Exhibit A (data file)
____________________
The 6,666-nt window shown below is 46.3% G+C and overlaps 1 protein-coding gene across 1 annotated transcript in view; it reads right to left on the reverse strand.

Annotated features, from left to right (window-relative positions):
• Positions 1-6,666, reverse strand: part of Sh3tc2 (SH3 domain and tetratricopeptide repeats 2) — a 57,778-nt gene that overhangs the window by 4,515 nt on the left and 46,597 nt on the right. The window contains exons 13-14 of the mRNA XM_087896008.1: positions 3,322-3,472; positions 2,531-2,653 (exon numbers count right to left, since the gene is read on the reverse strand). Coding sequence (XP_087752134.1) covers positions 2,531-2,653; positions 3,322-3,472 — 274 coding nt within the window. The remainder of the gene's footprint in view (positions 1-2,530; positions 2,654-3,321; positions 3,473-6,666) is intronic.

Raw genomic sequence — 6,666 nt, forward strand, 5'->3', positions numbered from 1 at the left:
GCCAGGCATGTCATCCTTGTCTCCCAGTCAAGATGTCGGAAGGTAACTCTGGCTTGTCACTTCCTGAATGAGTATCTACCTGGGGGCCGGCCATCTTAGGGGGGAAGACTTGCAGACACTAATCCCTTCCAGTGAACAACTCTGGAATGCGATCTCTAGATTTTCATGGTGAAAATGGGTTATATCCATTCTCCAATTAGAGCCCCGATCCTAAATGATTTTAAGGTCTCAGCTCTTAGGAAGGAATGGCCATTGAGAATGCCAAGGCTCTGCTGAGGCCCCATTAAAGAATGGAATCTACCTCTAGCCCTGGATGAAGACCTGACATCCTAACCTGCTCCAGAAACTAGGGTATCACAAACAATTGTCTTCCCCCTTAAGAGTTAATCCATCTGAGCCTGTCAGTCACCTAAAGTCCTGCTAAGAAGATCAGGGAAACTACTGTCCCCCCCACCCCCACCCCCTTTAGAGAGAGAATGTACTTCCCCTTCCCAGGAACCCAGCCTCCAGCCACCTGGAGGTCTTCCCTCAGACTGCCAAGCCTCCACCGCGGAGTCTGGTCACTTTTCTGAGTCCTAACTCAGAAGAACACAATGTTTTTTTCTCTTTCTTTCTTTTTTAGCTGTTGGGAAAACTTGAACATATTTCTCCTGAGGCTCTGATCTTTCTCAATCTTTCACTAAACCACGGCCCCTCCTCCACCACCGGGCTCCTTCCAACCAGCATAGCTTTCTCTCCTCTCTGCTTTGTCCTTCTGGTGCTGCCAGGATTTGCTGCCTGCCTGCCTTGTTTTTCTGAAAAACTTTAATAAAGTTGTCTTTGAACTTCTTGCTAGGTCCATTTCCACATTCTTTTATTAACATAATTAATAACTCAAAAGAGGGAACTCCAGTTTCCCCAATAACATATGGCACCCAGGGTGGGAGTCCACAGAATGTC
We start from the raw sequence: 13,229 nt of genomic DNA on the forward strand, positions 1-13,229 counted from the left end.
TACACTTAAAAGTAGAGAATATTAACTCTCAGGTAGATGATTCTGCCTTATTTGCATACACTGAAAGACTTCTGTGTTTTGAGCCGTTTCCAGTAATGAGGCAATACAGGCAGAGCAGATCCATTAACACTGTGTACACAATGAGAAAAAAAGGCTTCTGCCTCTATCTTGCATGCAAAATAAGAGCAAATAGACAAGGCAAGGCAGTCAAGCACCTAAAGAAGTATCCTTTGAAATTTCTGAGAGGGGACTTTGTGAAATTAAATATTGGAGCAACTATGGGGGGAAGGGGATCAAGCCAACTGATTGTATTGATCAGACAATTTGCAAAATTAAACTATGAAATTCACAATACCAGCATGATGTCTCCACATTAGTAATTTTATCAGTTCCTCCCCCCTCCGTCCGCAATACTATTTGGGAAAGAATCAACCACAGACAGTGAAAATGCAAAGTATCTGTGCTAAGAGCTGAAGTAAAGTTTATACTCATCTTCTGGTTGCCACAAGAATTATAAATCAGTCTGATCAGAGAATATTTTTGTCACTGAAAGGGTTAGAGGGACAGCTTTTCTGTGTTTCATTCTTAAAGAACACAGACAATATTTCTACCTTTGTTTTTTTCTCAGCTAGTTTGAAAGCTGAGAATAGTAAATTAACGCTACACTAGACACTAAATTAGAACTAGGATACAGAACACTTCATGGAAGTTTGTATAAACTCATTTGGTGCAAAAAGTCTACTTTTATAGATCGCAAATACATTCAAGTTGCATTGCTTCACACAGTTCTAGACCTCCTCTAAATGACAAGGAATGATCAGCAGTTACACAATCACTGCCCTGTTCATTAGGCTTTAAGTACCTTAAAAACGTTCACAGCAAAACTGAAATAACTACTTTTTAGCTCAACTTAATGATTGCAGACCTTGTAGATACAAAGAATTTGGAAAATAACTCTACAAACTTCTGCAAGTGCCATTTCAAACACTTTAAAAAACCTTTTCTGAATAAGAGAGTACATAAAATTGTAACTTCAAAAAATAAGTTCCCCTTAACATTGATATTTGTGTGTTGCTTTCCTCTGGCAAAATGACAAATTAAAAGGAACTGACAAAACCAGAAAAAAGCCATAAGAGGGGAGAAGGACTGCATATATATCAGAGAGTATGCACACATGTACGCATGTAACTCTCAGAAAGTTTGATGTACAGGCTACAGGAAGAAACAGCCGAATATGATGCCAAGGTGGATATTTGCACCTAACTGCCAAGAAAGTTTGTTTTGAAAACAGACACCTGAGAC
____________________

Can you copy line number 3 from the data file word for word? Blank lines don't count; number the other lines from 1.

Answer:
• Positions 1-6,666, reverse strand: part of Sh3tc2 (SH3 domain and tetratricopeptide repeats 2) — a 57,778-nt gene that overhangs the window by 4,515 nt on the left and 46,597 nt on the right. The window contains exons 13-14 of the mRNA XM_087896008.1: positions 3,322-3,472; positions 2,531-2,653 (exon numbers count right to left, since the gene is read on the reverse strand). Coding sequence (XP_087752134.1) covers positions 2,531-2,653; positions 3,322-3,472 — 274 coding nt within the window. The remainder of the gene's footprint in view (positions 1-2,530; positions 2,654-3,321; positions 3,473-6,666) is intronic.